Italy’s inconclusive election triggered renewed market convulsions over Europe’s debt crisis as recession-scarred voters repudiated budget rigor and established former comedian Beppe Grillo as a political force.
Britain lost its top credit rating by Moody’s Investors Service, which cited the continuing weakness in the nation’s growth outlook and the challenges that presents to the government’s fiscal consolidation program.
Investors from London to Tokyo to Pittsburgh are plowing money back into Treasuries after the biggest decline in 19 months, betting that even an improving global economy won’t ignite a bear market in bonds.
Jay Mueller, who manages $3 billion of bonds for Wells Capital Management in Milwaukee, resisted buying Treasuries for four months, anticipating the Federal Reserve would drop its pledge to keep interest rates at a record low through late 2014.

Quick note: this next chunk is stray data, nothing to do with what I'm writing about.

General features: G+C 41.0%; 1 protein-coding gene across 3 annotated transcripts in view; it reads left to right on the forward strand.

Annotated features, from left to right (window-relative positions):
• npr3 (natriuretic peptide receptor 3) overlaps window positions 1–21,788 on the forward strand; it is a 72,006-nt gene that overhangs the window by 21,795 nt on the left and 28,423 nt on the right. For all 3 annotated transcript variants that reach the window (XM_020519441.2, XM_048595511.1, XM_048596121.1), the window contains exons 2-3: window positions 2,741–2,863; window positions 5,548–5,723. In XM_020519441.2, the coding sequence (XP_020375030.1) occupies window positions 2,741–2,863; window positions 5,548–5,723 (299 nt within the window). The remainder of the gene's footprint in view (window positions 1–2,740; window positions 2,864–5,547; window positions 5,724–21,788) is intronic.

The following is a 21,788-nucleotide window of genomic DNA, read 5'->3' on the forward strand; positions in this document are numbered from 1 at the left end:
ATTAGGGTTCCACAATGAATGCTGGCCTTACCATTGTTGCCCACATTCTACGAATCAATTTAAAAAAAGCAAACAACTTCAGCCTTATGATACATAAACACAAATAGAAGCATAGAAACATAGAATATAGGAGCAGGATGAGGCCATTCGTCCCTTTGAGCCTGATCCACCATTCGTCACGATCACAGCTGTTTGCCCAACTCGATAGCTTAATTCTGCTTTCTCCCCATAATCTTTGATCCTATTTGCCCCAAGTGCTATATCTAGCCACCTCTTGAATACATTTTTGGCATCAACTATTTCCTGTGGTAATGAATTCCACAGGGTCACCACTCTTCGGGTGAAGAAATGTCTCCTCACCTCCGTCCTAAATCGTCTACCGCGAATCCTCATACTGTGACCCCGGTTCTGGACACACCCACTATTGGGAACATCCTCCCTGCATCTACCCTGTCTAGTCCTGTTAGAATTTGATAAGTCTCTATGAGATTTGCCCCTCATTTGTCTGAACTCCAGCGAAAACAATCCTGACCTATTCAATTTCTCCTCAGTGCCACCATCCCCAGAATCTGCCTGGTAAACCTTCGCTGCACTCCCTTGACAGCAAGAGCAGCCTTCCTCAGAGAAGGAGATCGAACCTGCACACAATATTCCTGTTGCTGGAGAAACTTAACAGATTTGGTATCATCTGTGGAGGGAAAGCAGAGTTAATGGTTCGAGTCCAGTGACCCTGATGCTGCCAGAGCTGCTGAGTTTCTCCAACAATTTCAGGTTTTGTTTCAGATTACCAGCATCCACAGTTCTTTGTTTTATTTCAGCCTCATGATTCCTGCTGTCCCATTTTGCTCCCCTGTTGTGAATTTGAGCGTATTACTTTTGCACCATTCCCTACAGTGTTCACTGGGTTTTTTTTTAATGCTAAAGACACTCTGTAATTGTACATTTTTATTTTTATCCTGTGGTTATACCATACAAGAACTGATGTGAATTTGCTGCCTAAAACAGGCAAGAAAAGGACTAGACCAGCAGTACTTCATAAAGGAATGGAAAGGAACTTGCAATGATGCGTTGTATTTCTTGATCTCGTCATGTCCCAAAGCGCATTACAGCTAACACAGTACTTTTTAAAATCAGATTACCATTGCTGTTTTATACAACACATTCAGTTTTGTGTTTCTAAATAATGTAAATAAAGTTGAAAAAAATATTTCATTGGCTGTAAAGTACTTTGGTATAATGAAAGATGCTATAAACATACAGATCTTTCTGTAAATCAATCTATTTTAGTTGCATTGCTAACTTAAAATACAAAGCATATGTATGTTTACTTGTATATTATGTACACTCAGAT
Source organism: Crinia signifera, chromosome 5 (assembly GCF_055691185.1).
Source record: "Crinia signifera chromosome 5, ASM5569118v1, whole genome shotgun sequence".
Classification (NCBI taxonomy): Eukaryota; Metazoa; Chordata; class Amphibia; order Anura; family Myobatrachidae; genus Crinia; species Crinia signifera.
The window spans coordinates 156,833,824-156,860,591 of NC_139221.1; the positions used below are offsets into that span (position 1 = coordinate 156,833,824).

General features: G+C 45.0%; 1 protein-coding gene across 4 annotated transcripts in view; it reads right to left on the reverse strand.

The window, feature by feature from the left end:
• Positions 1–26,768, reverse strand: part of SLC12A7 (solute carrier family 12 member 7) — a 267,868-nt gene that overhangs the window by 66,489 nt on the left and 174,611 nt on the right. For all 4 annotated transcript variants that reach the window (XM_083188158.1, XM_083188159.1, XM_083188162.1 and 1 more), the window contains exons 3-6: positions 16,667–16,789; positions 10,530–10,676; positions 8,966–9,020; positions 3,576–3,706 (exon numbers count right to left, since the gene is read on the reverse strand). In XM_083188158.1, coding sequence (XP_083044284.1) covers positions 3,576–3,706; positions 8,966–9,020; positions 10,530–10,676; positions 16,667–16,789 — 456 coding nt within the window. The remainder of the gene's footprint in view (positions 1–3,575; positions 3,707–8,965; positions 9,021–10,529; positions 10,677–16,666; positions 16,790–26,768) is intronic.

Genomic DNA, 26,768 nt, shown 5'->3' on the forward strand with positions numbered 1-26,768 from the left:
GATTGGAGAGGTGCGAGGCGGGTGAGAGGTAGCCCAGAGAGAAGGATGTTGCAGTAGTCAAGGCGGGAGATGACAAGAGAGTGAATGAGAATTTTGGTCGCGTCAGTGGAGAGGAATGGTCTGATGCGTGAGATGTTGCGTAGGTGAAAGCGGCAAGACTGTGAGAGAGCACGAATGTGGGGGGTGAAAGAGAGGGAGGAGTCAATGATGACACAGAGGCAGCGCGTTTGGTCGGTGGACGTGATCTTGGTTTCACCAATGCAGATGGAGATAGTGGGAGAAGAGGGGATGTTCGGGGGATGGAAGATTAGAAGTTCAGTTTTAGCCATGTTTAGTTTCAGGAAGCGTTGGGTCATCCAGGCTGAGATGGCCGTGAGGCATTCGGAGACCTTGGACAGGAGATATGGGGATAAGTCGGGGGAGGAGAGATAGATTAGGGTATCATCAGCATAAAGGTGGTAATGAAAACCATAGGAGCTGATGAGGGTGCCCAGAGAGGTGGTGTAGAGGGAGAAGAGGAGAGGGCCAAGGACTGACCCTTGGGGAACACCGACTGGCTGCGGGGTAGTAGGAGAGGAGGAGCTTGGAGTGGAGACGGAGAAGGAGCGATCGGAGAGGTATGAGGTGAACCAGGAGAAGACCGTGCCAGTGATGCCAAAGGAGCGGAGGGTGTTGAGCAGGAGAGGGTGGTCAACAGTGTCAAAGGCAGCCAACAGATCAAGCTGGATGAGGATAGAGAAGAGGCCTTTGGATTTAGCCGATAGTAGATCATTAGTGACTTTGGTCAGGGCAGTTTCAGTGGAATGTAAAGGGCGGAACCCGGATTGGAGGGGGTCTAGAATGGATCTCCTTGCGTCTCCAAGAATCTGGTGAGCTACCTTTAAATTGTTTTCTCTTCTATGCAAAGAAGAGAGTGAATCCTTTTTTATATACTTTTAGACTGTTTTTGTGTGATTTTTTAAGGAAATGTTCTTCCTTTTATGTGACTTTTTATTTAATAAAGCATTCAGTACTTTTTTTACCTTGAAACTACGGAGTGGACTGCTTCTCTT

Treasuries rallied, pushing five-, seven- and 10-year yields to record lows, amid concern the European debt crisis is widening and as data showed the U.S. economic expansion slowed during the first quarter.
Longer-maturity bonds account for the greatest share of issuance in three months as companies take advantage of record-low borrowing costs and investors’ expectations that inflation will stay low in a slowing recovery.